With Prime Minister Gordon Brown today confirming the general election will take place on 6 May, what technology issues should politicians focus on if they want to get the techie vote?

While the political parties’ pledges to boost superfast broadband coverage have been grabbing the headlines of late, the UK’s tech leaders feel politicians should be making other technology issues – such as boosting skills and innovation – their priority.

The latest silicon.com CIO Jury asked if extending high-speed broadband provision in the UK should be the biggest technology issue for politicians to focus on. The overwhelming response from the jury of IT chiefs was no, with 10 of the 12 CIO Jury respondents saying superfast broadband should not be MPs’ top tech concern.

Alastair Behenna, CIO at Harvey Nash, said that although extending high-speed broadband is important, a commitment to retaining and growing technology skills in the UK is more so.

However, he added: “A bit of significant action on any of the issues… rather than just empty electioneering promises would be a rare and marvellous thing.”

Nicholas Bellenberg, CIO at publisher Hachette Filipacchi, agreed that skills are paramount, saying the biggest priority should be to overhaul the way in which tech skills are taught to young people between the ages of 11 and 21.

Houses of Parliament, Westminster

CIOs feel politicians should focus on skills and innovation rather than broadband in the run up to the general election
(Image credit: Shutterstock)

“My kids have been using Macs and PCs at home and at school since about age four so they have good general user skills but little idea of what technology can be used for to build systems to help solve (business) problems,” he said.

Bellenberg added that if broadband for all is going to provide real benefits, upload speeds need to addressed – along with download speeds – in order to serve the needs of business users working at home.

Mike Tonkiss, IT director of postage equipment supplier Neopost, said providing support for the innovative use of IT would bring greater benefits for the UK as it would “provide greater return on investment by reducing costs and making UK industry more competitive”.

Jacques René, CIO at aviation industry consultancy Ascend, agreed that encouraging innovation should be the top priority.

However, skills and innovation aren’t the only areas which the CIOs felt should take precedence over delivering high-speed broadband.

Ibukun Adebayo, director of information technology for social care organisation Turning Point, said “reducing wastage in the delivery of IT programmes and…

…projects in the public sector” should be a greater priority.

As for broadband, Adebayo said that unless there are the systems and data readily available to help inform urgent decisions, its benefits will be limited. She cited the fact that criminal records checks for potential employees in the care sector still take several months to process because there is no joined-up database containing records of people not suitable to work in the sector.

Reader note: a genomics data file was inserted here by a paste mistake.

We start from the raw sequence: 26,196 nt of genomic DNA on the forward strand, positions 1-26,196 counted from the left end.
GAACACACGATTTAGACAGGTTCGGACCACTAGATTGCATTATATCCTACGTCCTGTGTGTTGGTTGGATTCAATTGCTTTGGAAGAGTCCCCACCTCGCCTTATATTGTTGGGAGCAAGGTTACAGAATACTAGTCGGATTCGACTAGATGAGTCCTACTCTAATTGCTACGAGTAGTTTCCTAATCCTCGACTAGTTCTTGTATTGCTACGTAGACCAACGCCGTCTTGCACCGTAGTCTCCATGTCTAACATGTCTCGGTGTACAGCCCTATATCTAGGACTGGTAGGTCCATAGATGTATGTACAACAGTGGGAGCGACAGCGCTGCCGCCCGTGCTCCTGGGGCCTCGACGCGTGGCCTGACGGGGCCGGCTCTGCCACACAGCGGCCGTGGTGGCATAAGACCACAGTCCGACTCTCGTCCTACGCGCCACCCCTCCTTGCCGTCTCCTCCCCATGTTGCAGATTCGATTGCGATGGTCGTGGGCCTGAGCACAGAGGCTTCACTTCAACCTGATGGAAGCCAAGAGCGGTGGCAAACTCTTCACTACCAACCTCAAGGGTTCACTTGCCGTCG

“I’d like to know high-speed broadband is going to provide me with speedy access to useful information rather than being high-speed access to nowhere,” she said.

Mike Roberts, IT director at The London Clinic, believes the government should concentrate on issues such as data protection and IT security ahead of broadband provision, adding its use is for media delivery rather than effective business access.

However Stephen Potter, senior director for IT at business consultancy Insight, defended the government’s role in ensuring high-speed broadband covers the UK.

“Fast broadband is now a utility requirement for anyone living in the UK and so must be available to all, regardless of where they live. Relying purely on market forces will not achieve 100 per cent coverage, so government has a legitimate role to play in getting us to that goal.”

Today’s CIO Jury was:

  • Ibukun Adebayo, director of information technology, Turning Point
  • Florentin Albu, ICT manager, Eumetsat
  • Alastair Behenna, CIO, Harvey Nash
  • Nicholas Bellenberg, IT director, Hachette Filipacchi
  • Steve Gediking, head of IT and facilities, Independent Police Complaints Commission
  • Madhushan Gokool, IT manager, Storm Model Management
  • John Keeling, CIO, John Lewis
  • David Pirie, group IT director, BCA
  • Stephen Potter, senior director of IT EMEA & APAC and head of product development, Insight
  • Jacques Rene, CTO, Ascend
  • Mike Roberts, IT director, The London Clinic
  • Mike Tonkiss, IT director, Neopost

Want to be part of silicon.com’s CIO Jury and have your say on the hot issues for IT departments? If you are a CIO, CTO, IT director or equivalent at a large or small company in the private or public sector and you want to be part of silicon.com’s CIO Jury pool, or you know an IT chief who should be, then drop us a line at editorial@silicon.com.